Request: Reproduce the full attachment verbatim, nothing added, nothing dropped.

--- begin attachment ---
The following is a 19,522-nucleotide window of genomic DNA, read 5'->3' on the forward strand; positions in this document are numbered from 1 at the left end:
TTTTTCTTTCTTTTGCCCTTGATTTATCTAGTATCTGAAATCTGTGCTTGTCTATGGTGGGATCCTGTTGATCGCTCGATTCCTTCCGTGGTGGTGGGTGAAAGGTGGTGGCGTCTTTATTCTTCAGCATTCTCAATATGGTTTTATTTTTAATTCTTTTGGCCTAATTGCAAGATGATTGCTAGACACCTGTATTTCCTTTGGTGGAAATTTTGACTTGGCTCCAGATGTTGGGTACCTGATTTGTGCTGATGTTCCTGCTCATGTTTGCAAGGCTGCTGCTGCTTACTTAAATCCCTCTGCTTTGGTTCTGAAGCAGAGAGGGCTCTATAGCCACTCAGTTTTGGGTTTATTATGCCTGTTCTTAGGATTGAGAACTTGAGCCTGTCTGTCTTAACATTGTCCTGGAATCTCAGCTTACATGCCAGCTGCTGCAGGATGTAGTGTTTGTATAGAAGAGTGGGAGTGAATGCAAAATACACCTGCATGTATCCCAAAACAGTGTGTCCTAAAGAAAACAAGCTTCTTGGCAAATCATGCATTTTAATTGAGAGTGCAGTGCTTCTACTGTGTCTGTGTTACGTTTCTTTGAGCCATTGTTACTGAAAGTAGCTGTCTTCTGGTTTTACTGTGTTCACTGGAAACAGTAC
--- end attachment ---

The following is a 19,522-nucleotide window of genomic DNA, read 5'->3' on the forward strand; positions in this document are numbered from 1 at the left end:
TTTTTCTTTCTTTTGCCCTTGATTTATCTAGTATCTGAAATCTGTGCTTGTCTATGGTGGGATCCTGTTGATCGCTCGATTCCTTCCGTGGTGGTGGGTGAAAGGTGGTGGCGTCTTTATTCTTCAGCATTCTCAATATGGTTTTATTTTTAATTCTTTTGGCCTAATTGCAAGATGATTGCTAGACACCTGTATTTCCTTTGGTGGAAATTTTGACTTGGCTCCAGATGTTGGGTACCTGATTTGTGCTGATGTTCCTGCTCATGTTTGCAAGGCTGCTGCTGCTTACTTAAATCCCTCTGCTTTGGTTCTGAAGCAGAGAGGGCTCTATAGCCACTCAGTTTTGGGTTTATTATGCCTGTTCTTAGGATTGAGAACTTGAGCCTGTCTGTCTTAACATTGTCCTGGAATCTCAGCTTACATGCCAGCTGCTGCAGGATGTAGTGTTTGTATAGAAGAGTGGGAGTGAATGCAAAATACACCTGCATGTATCCCAAAACAGTGTGTCCTAAAGAAAACAAGCTTCTTGGCAAATCATGCATTTTAATTGAGAGTGCAGTGCTTCTACTGTGTCTGTGTTACGTTTCTTTGAGCCATTGTTACTGAAAGTAGCTGTCTTCTGGTTTTACTGTGTTCACTGGAAACAGTAC